Genesis 29:1-20

29 Then Jacob continued on his journey and came to the land of the eastern peoples. There he saw a well in the open country, with three flocks of sheep lying near it because the flocks were watered from that well. The stone over the mouth of the well was large. When all the flocks were gathered there, the shepherds would roll the stone away from the well’s mouth and water the sheep. Then they would return the stone to its place over the mouth of the well.

Jacob asked the shepherds, “My brothers, where are you from?”

“We’re from Harran,” they replied.

He said to them, “Do you know Laban, Nahor’s grandson?”

“Yes, we know him,” they answered.

Then Jacob asked them, “Is he well?”

“Yes, he is,” they said, “and here comes his daughter Rachel with the sheep.”

“Look,” he said, “the sun is still high; it is not time for the flocks to be gathered. Water the sheep and take them back to pasture.”

“We can’t,” they replied, “until all the flocks are gathered and the stone has been rolled away from the mouth of the well. Then we will water the sheep.”

While he was still talking with them, Rachel came with her father’s sheep, for she was a shepherd. 10 When Jacob saw Rachel daughter of his uncle Laban, and Laban’s sheep, he went over and rolled the stone away from the mouth of the well and watered his uncle’s sheep. 11 Then Jacob kissed Rachel and began to weep aloud. 12 He had told Rachel that he was a relative of her father and a son of Rebekah. So she ran and told her father.

13 As soon as Laban heard the news about Jacob, his sister’s son, he hurried to meet him. He embraced him and kissed him and brought him to his home, and there Jacob told him all these things. 14 Then Laban said to him, “You are my own flesh and blood.”

After Jacob had stayed with him for a whole month, 15 Laban said to him, “Just because you are a relative of mine, should you work for me for nothing? Tell me what your wages should be.”

16 Now Laban had two daughters; the name of the older was Leah, and the name of the younger was Rachel. 17 Leah had weak eyes, but Rachel had a lovely figure and was beautiful. 18 Jacob was in love with Rachel and said, “I’ll work for you seven years in return for your younger daughter Rachel.”

19 Laban said, “It’s better that I give her to you than to some other man. Stay here with me.” 20 So Jacob served seven years to get Rachel, but they seemed like only a few days to him because of his love for her.
(Genesis 29:1-20 NIV)

As we finished Chapter 28 during our last time together, we saw Jacob leaving on a long journey to find a wife from his mother’s brother’s family.  On the first night of his journey, Jacob had an encounter with God.  The Lord unconditionally promised to be with Jacob throughout his life, to watch over him and bless him.  Jacob’s response was conditional – “if…”, followed by a litany of requests, “… then” would Jacob make the Lord his God.

As we begin Chapter 29, we see many similarities between this story and the story of Abraham’s servant seeking a wife for Isaac in Chapter 24.  Just as there are many similarities, there are also many differences, the primary difference being the faith element strongly exhibited in Abraham’s servant and completely missing in Jacob.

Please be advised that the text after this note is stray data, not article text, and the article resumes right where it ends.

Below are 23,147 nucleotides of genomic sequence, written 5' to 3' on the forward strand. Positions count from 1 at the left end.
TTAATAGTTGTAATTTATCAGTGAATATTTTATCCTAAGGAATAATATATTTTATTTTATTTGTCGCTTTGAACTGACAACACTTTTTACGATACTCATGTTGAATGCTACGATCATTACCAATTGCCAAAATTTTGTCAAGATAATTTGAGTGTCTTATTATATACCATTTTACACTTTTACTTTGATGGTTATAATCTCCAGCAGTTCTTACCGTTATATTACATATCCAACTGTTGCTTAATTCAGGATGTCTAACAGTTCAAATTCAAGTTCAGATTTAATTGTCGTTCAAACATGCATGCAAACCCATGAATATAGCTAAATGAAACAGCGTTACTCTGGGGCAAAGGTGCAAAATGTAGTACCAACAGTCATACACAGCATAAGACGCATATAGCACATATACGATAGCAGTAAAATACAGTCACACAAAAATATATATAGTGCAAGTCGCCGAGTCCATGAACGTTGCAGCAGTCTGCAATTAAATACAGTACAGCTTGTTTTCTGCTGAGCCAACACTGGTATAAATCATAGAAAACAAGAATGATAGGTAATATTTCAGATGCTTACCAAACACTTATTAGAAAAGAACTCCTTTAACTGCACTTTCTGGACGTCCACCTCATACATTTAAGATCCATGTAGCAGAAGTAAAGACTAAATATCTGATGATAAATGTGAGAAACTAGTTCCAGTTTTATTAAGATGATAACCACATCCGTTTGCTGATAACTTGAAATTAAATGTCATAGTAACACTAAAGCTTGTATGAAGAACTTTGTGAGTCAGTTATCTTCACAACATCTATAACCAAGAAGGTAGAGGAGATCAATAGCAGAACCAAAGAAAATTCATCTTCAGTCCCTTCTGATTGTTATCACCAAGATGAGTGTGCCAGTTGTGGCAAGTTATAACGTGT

As Jacob gets near what he thinks to be the area where his uncle lives, he checks in with some local shepherds hanging out with three flocks of sheep at a well.  When Jacob finds out he is in the right place, and that his uncle’s daughter is approaching the well at that very moment, Jacob’s old ways kick in.

Hoping to have a private meeting with Rachel, Jacob tries to chase off the other shepherds by essentially telling them to quit sitting around and get back to work.  Not able to chase off the other shepherds before Rachel arrives, Jacob then shows off by singlehandedly moving the large rock in front of the entrance to the well.

Jacob, in his selfish, impetuous nature, then kisses Rachel and openly cries tears of joy.  He then tells Rachel who he is.  Rachel ran to tell her father Laban.  Laban then hurried back to greet Jacob and invited him to stay with the family.

Unlike Abraham’ servant who came, stayed overnight, then insisted on leaving the next day, Jacob moved in and didn’t leave.  After a month, Laban had a sit-down talk with Jacob.  If Jacob was going to stick around, then there needed to be an agreement on expectations, wages, and other arrangements.

If I were Laban, I would be scratching my head at this point… something was going on, and Laban could not get to the bottom of it.  Abraham’s servant arrived with camels and a host of servants, bearing provisions, gifts, and greetings from afar, and a clear mandate to get back home as soon as possible.  Jacob, on the other hand, arrived on foot, alone, empty-handed, and was sticking around with no intention of leaving anytime soon.

What were Jacob’s intentions?  Was he here to find a wife, as he said?  Or was there something else going on?  Was Jacob running away from something?  Was Jacob broke and seeking a fortune?  So many unanswered questions.

Finally, Jacob shared his intentions – it was love at first sight with Rachel, and he was willing to work for Laban seven years in return for her hand in marriage.

Was there no justice in all of Jacob’s deceitful past?  Was he getting away with his past dirty deeds?  We’ll find out what happens next time.

As I read this story, I am reminded of Solomon’s wise advice:

Trust in the Lord with all your heart
    and lean not on your own understanding;
in all your ways submit to him,
    and he will make your paths straight.
(Proverbs 3:5-6 NIV)

Abraham’s servant trusted in the Lord with all his heart.

Jacob leaned on his own understanding.

Let’s see how this story plays out in our next times together.

Blessings,
~kevin